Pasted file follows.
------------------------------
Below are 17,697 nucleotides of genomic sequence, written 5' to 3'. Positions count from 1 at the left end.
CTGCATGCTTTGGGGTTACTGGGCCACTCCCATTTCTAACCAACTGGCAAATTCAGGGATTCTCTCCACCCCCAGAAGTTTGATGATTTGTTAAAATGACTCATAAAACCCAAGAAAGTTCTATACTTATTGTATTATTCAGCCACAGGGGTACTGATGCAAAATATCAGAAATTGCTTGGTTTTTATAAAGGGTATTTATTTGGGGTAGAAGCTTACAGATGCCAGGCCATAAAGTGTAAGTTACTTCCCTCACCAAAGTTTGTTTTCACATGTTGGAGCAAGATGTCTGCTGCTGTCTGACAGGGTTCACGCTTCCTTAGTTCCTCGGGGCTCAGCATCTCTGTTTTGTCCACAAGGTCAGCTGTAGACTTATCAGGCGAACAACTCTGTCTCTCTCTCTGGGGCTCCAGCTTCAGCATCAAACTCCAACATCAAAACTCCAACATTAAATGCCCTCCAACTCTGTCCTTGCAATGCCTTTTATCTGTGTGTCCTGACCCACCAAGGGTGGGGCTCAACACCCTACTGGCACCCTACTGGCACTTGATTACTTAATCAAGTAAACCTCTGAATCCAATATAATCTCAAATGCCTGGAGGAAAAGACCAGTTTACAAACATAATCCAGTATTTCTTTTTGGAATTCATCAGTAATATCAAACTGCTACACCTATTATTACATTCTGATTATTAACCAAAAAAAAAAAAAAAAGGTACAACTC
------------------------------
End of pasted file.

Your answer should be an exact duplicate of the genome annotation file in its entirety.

Below are 17,697 nucleotides of genomic sequence, written 5' to 3'. Positions count from 1 at the left end.
CTGCATGCTTTGGGGTTACTGGGCCACTCCCATTTCTAACCAACTGGCAAATTCAGGGATTCTCTCCACCCCCAGAAGTTTGATGATTTGTTAAAATGACTCATAAAACCCAAGAAAGTTCTATACTTATTGTATTATTCAGCCACAGGGGTACTGATGCAAAATATCAGAAATTGCTTGGTTTTTATAAAGGGTATTTATTTGGGGTAGAAGCTTACAGATGCCAGGCCATAAAGTGTAAGTTACTTCCCTCACCAAAGTTTGTTTTCACATGTTGGAGCAAGATGTCTGCTGCTGTCTGACAGGGTTCACGCTTCCTTAGTTCCTCGGGGCTCAGCATCTCTGTTTTGTCCACAAGGTCAGCTGTAGACTTATCAGGCGAACAACTCTGTCTCTCTCTCTGGGGCTCCAGCTTCAGCATCAAACTCCAACATCAAAACTCCAACATTAAATGCCCTCCAACTCTGTCCTTGCAATGCCTTTTATCTGTGTGTCCTGACCCACCAAGGGTGGGGCTCAACACCCTACTGGCACCCTACTGGCACTTGATTACTTAATCAAGTAAACCTCTGAATCCAATATAATCTCAAATGCCTGGAGGAAAAGACCAGTTTACAAACATAATCCAGTATTTCTTTTTGGAATTCATCAGTAATATCAAACTGCTACACCTATTATTACATTCTGATTATTAACCAAAAAAAAAAAAAAAAGGTACAACTC